February 5, 2015

A Desperate Bid To Appeal To Nervous Buyers

MetroNews reports from Canada. “January’s bitter cold doesn’t appear to have a taken a bite out of the GTA housing market, with the Toronto Real Estate Board reporting ‘a strong start to 2015′ in sales figures for the first month of the year. Sales, prices and even new listings were all up significantly. New listings were up 9.5 per cent, although active listings – the combination of new and previous listings still unsold – were still down 2.5 per cent year over year, which means the market remains tight. ‘The fact that new listings grew at a faster pace than sales suggests that it has become easier for some people to find a home that meets their needs,’ said TREB president Paul Etherington.”

“But some housing watchers will inevitably take a different view, suggesting that the growth in listings – especially after so many years post-recession in which folks opted to just stay put – may be a reflection that some homeowners are concerned the market has hit its peak, consumer confidence is waning, and sales may be headed for a slowdown, despite TREB’s optimistic predictions for 2015.”

The Edmonton Journal. “Residential real estate sales in Edmonton slumped nearly 26 per cent in January compared to the same month in 2014, the Realtors Association of Edmonton reported. The 666 residential properties that changed hands marked the lowest number of January sales in the past five years. In 2013, January saw 915 Edmonton sales. Also last month, new listings increased 29.5 per cent to 2,316 — the highest number of new January listings in five years. The sales-to-listing ratio for the month was 29 per cent, indicating a buyer’s market.”

“Association president Geneva Tetreault said she doesn’t draw a link between January’s spike in new listings and sellers who are worried about oil prices and Alberta’s economy. ‘These are people that planned on listing in the new year anyway,’ said Tetreault, owner-broker of Century 21 Vantage Realty in Edmonton’s west end. ‘I haven’t had any calls in my circle of people panicking and saying, ‘Oh my God, I need to sell my house right away.’”

From Global News. “A whopping 2,316 new listings were added to MLS for the Edmonton area in January, compared to 932 new listings added in December. ‘My sellers are trying to beat the market,’ said real estate agent Jay Herrick. ‘They’re trying to get on before the uncertainty really unfolds… Nobody’s panicking yet.’”

From CBC News. “Calgary’s housing market slowed way down in January. Here’s the strangest number in the report: new listings jumped by 37 per cent, which begs the question, what are people thinking? That NOW is the time to sell? ‘It’s the fear of missing out,’ says Don Campbell, a real estate analyst and co-founder of the Real Estate Investment Network.”

Business News Network. “Since listing her condo townhouse at about $340,000 three weeks ago, Calgary entrepreneur Susan Benoit has received only a handful of phone calls from interested buyers and just a single viewing. She purchased the unit six years ago, shortly before the market crash brought on by the financial crisis, which instantly wiped more than $100,000 off the assessed value of the home. It’s taken this long for home prices to rebound to a point where Ms. Benoit hopes to break even on selling the property, which she began renting out after she got married.”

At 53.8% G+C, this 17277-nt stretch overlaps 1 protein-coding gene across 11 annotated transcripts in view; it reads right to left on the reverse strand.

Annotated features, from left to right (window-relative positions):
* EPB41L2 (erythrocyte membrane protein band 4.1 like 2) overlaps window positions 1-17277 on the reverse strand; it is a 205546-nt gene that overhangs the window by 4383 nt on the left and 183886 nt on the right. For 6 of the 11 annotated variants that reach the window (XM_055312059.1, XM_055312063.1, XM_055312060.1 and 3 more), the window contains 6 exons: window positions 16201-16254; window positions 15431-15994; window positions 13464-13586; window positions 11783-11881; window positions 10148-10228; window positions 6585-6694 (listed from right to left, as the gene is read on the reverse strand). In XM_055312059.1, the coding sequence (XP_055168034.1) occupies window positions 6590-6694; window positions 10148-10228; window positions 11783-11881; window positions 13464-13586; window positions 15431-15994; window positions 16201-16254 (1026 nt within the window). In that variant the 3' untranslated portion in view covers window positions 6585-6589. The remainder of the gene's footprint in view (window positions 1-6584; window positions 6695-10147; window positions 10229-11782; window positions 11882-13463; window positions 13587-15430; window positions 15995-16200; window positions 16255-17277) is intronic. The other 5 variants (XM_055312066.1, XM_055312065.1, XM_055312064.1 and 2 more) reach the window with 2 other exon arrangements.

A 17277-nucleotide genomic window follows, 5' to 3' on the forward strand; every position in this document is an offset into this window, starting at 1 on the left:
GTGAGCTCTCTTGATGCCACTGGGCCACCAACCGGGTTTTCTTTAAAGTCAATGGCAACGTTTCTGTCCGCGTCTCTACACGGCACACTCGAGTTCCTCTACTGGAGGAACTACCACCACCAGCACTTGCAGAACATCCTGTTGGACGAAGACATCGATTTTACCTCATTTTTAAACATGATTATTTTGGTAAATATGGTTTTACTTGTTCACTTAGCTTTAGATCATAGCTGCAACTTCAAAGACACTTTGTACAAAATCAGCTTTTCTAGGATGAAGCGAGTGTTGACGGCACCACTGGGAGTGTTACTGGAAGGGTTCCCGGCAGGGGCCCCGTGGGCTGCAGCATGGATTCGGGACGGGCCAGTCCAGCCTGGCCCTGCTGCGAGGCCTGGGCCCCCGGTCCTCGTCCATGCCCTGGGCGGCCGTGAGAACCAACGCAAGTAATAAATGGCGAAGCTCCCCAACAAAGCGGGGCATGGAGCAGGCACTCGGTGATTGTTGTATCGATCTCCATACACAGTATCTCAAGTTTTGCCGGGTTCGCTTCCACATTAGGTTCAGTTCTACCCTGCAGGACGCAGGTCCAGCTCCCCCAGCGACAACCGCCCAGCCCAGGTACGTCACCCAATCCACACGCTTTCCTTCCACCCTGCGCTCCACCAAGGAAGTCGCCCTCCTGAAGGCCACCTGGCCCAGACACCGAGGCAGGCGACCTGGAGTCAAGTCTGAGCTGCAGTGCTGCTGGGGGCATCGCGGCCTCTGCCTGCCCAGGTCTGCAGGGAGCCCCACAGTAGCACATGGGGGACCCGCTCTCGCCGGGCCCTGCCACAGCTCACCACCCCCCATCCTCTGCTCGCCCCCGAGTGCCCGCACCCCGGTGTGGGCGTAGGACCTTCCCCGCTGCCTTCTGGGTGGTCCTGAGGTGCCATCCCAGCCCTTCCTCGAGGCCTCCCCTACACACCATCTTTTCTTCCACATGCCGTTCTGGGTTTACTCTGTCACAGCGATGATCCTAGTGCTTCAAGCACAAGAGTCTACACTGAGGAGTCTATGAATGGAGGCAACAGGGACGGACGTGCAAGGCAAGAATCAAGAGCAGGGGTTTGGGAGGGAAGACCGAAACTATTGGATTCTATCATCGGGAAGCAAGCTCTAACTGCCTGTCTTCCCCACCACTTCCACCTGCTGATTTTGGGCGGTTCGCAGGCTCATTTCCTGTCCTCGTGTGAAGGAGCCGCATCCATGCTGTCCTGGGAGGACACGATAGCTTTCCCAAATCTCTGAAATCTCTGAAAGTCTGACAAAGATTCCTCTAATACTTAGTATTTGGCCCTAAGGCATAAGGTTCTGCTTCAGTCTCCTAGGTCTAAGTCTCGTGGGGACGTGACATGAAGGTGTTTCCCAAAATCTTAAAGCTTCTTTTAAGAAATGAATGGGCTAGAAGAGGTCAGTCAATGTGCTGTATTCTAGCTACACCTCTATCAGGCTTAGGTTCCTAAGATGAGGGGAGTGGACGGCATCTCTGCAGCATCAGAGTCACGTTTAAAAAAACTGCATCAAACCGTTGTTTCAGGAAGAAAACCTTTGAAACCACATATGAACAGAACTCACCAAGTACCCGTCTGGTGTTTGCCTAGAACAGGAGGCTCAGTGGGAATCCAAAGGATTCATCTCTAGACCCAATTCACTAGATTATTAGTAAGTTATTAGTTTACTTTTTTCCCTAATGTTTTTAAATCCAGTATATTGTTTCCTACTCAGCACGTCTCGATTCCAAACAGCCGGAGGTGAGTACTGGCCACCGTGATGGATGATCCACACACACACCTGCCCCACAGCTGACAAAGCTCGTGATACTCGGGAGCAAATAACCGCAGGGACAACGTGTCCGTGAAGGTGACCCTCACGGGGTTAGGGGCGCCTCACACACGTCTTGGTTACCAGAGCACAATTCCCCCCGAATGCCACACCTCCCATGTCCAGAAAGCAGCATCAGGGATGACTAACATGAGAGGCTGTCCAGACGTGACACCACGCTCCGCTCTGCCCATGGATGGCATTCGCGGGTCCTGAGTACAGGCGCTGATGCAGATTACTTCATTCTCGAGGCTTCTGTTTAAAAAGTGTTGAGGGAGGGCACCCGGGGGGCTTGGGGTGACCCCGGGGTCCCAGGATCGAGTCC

“‘I probably should be more worried because I have a rental property I’m trying to sell,’ she said. ‘Right now I’m not worried. Maybe that’s naive or wishful thinking, but so many people say even though oil and gas is going down, [home] prices are still going up.’”

The Globe & Mail. “The calls started coming into Thomas Keeper’s Calgary real estate office a week before Christmas. Oil executives, watching their company stocks plummet in the wake of plunging crude prices, were looking to sell their multimillion-dollar homes ahead of the new year, hoping to cash in before the panic reached the city’s housing market. The city’s luxury market is already in the midst of meltdown, with some sellers slashing their prices by hundreds of thousands of dollars in a desperate bid to appeal to nervous buyers.”

“Nearly half of the luxury properties in Calgary’s most prestigious neighbourhood, Mount Royal, have dropped their prices by $100,000 or more, with many homes that were selling well above $1-million now languishing on the market in the six figures. Nearly a third of all new listings above $1-million in the city are for brand new, builder-owned attached houses on infill lots, said Colin Kehler of Re/Max. Several are from small developers who had torn down older single-family homes to build high-end attached houses. Many are now sitting empty in a cooling market. ‘You’d have to think they can’t carry them for too long,’ Mr. Kehler said. ‘I think there’s going to be some motivated sellers.’”

“After pouring thousands into granite countertops, hardwood floors and new appliances, Sandra MacKenzie listed her 102-year-old house on a corner lot in Mount Royal for $1.4-million in November. But after weeks with little interest from buyers, Ms. MacKenzie recently slashed the price to $900,000. An open house last weekend brought 30 people, but no takers. ‘I just can’t go any lower than that, but everybody is so scared to buy now because of the oil prices,’ said Ms. MacKenzie, whose parents had taken out a reverse mortgage on the property, leaving her little equity amid falling prices. ‘I would even sell to a builder at this point. I hate saying that because it’s a beautiful home, but I’m getting desperate.’”

Bits Bucket for February 5, 2015

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